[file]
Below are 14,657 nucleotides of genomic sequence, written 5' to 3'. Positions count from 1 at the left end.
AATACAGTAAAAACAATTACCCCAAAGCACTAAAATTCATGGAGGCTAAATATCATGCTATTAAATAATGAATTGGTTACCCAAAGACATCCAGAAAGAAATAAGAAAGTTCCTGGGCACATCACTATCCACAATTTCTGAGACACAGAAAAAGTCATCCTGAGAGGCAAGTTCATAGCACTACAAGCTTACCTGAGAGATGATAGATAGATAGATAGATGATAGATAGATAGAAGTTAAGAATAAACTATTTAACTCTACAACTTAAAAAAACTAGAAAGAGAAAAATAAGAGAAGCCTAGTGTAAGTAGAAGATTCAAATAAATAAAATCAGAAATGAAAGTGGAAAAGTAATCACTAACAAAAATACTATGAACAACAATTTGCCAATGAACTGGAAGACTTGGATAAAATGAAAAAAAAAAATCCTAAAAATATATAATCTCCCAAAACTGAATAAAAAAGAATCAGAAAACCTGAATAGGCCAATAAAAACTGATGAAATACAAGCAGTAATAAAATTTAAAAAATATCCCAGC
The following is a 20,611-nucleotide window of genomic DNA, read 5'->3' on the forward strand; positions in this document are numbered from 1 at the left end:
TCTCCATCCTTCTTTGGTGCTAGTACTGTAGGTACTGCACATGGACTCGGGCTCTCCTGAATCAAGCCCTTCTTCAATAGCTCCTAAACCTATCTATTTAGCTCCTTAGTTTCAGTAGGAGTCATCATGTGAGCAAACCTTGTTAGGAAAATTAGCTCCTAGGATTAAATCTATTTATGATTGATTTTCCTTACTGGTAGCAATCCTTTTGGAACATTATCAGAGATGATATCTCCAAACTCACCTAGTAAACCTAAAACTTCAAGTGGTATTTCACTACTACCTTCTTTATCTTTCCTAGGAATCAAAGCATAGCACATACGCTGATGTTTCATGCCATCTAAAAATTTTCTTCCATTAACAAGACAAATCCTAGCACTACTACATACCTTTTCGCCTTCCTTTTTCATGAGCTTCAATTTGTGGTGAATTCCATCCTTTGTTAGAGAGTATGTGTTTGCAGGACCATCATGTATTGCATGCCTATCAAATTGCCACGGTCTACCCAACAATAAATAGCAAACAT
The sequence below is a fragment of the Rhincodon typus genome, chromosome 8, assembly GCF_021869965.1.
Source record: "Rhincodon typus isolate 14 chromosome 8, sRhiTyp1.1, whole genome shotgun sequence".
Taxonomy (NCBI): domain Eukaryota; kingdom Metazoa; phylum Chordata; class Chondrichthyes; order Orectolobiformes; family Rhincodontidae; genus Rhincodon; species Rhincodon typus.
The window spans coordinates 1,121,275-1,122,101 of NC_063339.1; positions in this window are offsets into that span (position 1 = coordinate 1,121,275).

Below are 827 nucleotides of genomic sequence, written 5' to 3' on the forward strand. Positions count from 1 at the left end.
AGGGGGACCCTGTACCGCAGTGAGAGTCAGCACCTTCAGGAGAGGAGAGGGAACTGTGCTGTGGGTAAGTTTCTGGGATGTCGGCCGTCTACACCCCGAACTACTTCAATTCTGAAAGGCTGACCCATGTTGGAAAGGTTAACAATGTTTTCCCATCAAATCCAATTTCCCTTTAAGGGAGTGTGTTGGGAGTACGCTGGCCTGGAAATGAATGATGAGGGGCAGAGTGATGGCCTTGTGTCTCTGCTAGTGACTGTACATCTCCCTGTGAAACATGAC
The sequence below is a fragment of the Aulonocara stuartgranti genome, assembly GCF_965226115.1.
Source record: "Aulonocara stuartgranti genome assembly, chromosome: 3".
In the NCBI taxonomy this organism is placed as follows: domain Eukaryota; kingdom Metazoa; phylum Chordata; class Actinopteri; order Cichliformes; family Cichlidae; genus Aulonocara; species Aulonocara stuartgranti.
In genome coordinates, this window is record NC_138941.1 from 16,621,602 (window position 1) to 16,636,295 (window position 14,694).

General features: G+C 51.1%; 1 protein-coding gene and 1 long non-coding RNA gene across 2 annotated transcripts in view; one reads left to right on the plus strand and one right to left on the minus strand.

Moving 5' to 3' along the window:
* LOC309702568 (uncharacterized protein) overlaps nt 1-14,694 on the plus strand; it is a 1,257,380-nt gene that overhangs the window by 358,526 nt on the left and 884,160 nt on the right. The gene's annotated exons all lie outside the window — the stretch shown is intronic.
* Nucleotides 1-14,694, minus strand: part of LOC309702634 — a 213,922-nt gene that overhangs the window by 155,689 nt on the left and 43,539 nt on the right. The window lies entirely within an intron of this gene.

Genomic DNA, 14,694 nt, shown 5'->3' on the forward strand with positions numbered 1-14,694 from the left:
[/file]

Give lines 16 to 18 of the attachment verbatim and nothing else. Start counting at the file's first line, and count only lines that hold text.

Moving 5' to 3' along the window:
* LOC309702568 (uncharacterized protein) overlaps nt 1-14,694 on the plus strand; it is a 1,257,380-nt gene that overhangs the window by 358,526 nt on the left and 884,160 nt on the right. The gene's annotated exons all lie outside the window — the stretch shown is intronic.
* Nucleotides 1-14,694, minus strand: part of LOC309702634 — a 213,922-nt gene that overhangs the window by 155,689 nt on the left and 43,539 nt on the right. The window lies entirely within an intron of this gene.